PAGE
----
Friday, 18 January 2013

Malice in Wonderland DVD Review

Written By Jayson Rothwell
Directed By Simon Fellows

Genre
Fantasy, Thriller

Cast

Maggie Grace as Alice
Danny Dyer as Whitey
Paul Kaye as Caterpillar
Matt King as Gonzo
Nathaniel Parker as Harry
Pam Ferris as Duchess
Gary Beadle as Felix Chester

Certificate 15

Synopsis

Alice in an American law student in London. Knocked down by a black cab, she wakes with amnesia in a world that's a million miles from home - Wonderland.

We follow her adventures as she's dragged through an underworld filled with twisted individuals and the lowest low-lifers, by the enigmatic cab driver, Whitey. She needs to find out who she is, where she's from and use what wits she has left to get back home in one piece. As her journey progresses she discovers nothing is what it seems, realizes that fate and life are terminally entwined, and finds true love lurking in the unlikeliest place.

Special Features
  • Interview With Maggie Grace
  • Making of Featurette
Review
'Alice in Wonderland' by Lewis Carroll has always been one of my favorite tales ever since I was a kid. There have been many versions of the story, some great and some absolutely awful. Some faithful to the source material and others that bear not even a glance at the original tale.

This one manages to be a completely insane, bombastic and insanely funny version of the tale all while being quite faithful, of sorts, to the story itself.

Danny Dyer, yes Mr Cockney Geezer himself, plays a version of the White Rabbit who is now a taxi driver called Whitey. After knocking down Alice with his taxi, it sets a whole series of random and exciting adventures in to movement.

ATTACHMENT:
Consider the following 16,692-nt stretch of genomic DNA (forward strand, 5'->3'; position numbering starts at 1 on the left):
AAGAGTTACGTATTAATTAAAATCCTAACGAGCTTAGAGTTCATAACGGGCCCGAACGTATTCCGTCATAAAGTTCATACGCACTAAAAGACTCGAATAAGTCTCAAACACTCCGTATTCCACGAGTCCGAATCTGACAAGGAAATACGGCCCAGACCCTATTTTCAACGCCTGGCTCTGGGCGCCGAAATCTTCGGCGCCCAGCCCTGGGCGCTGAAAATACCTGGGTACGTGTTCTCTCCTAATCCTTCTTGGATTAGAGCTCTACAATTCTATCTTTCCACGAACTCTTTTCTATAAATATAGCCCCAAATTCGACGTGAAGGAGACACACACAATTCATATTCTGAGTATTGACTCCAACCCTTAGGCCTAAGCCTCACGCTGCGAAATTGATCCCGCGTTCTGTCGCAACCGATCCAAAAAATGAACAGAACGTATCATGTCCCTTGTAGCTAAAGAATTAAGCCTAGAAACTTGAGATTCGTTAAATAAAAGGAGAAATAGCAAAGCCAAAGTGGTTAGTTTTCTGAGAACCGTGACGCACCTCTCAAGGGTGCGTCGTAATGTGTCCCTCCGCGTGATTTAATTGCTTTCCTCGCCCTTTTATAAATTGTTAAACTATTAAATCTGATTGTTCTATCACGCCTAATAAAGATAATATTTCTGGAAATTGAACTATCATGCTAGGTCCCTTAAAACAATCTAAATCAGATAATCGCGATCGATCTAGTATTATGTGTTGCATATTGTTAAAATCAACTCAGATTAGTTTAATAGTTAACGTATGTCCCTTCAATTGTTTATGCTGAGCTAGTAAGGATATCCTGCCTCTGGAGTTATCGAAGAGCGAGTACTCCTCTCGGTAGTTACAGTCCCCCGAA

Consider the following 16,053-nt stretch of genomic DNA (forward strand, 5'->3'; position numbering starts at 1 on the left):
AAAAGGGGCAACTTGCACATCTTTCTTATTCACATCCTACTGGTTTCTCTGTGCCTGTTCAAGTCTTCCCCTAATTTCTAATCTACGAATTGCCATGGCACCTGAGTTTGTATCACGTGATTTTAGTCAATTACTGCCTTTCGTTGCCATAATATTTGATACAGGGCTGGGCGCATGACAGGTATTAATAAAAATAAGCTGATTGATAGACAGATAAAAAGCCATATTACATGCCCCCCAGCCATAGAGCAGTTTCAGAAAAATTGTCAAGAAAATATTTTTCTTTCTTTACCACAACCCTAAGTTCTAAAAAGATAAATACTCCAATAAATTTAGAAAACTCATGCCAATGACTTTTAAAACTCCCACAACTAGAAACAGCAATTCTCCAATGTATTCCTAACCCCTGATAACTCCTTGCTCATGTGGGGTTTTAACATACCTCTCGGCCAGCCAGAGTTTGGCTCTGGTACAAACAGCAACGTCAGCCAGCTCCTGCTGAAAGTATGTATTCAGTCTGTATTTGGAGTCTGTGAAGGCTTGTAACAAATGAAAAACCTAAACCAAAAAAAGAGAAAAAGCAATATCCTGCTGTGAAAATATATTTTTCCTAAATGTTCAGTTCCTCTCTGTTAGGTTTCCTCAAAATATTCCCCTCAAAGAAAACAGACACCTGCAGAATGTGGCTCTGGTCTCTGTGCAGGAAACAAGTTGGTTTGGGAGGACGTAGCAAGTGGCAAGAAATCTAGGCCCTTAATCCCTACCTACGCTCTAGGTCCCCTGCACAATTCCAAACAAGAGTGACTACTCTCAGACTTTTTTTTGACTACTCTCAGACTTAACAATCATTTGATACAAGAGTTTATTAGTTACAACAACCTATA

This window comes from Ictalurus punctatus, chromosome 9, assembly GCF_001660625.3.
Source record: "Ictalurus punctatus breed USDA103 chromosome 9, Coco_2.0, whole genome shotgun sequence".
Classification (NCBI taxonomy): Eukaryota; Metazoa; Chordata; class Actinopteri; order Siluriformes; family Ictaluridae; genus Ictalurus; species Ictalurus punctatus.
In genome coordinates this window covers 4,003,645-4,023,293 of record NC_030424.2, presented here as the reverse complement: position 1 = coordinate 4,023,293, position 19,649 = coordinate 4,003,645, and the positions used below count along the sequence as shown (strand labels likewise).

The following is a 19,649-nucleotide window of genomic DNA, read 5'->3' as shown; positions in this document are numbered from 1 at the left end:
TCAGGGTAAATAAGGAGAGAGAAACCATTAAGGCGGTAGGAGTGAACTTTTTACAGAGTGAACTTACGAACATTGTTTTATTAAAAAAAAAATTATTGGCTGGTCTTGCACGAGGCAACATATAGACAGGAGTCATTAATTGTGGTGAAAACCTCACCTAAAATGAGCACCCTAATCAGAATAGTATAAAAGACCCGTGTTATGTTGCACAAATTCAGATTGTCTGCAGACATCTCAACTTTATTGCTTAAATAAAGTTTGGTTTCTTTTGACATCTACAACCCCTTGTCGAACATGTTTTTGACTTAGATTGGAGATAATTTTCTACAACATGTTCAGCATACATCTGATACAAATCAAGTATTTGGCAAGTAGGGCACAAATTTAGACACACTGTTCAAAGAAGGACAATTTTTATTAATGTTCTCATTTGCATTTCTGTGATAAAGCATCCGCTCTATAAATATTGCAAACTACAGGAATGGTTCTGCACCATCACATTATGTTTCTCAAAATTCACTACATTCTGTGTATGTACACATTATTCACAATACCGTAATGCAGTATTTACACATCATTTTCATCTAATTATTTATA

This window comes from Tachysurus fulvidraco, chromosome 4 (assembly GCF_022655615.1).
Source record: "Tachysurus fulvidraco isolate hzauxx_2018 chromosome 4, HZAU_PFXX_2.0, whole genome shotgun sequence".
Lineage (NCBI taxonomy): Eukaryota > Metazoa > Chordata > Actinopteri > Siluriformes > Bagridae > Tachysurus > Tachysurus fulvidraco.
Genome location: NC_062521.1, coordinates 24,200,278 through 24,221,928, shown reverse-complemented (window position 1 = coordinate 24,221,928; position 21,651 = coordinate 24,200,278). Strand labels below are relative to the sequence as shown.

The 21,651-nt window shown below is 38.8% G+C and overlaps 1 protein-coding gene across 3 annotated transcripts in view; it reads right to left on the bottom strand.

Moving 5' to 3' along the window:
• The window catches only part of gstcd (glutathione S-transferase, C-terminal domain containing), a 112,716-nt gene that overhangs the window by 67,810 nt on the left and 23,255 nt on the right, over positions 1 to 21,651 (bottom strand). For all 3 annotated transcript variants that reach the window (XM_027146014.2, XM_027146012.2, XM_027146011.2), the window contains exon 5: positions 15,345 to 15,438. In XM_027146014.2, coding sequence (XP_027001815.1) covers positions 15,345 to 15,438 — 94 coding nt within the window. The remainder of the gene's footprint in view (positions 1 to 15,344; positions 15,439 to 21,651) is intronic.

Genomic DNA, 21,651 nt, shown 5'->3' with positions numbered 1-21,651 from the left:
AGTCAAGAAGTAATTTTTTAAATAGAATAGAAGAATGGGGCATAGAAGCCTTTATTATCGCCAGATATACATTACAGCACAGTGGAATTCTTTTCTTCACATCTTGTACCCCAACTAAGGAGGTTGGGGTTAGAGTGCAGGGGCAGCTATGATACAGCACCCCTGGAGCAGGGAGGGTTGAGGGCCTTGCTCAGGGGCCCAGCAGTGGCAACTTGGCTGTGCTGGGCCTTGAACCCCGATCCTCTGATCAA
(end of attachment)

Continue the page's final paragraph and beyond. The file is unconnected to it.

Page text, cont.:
I want to get one thing about this movie completely clear. If you are expecting the Lewis Carroll version or even anything remotely close then you will be crap out of luck.

However if you go in to this with an open mind and watch what is essentially a Cockney, drug fueled version of the old tale then that is exactly what you will get. It's fast paced, well acted and painfully funny.

Danny Dyer plays his normal Cockney self but in this movie it really works instead of just grating on the nerves. Matt King is another one who plays his part fantastically well.

The movie itself is full of nods to the Lewis Carroll tale and seems to hold the story in absolute reverence all while trying to make sure the movie has it's own voice.

It's obvious that the movie didn't have a very big budget at all but the director, Simon Fellows, has done a great job of using every penny to his advantage and it really shows here.

While it is true that I was gripped through the entire movie, I have to admit that it is a 'marmite' movie in that you will ever love it or hate it. For every person such as myself who loved every moment of this movie, there will obviously many that think it's a pile of crap.

I'd still highly recommend it however. It's definitely worth picking up and at the very least worth a look considering you can pick it up for mere pennies.
Movie 4/5
Picture 4/5
Sound 4/5
Special Features 2/5
Overall 14/20
 

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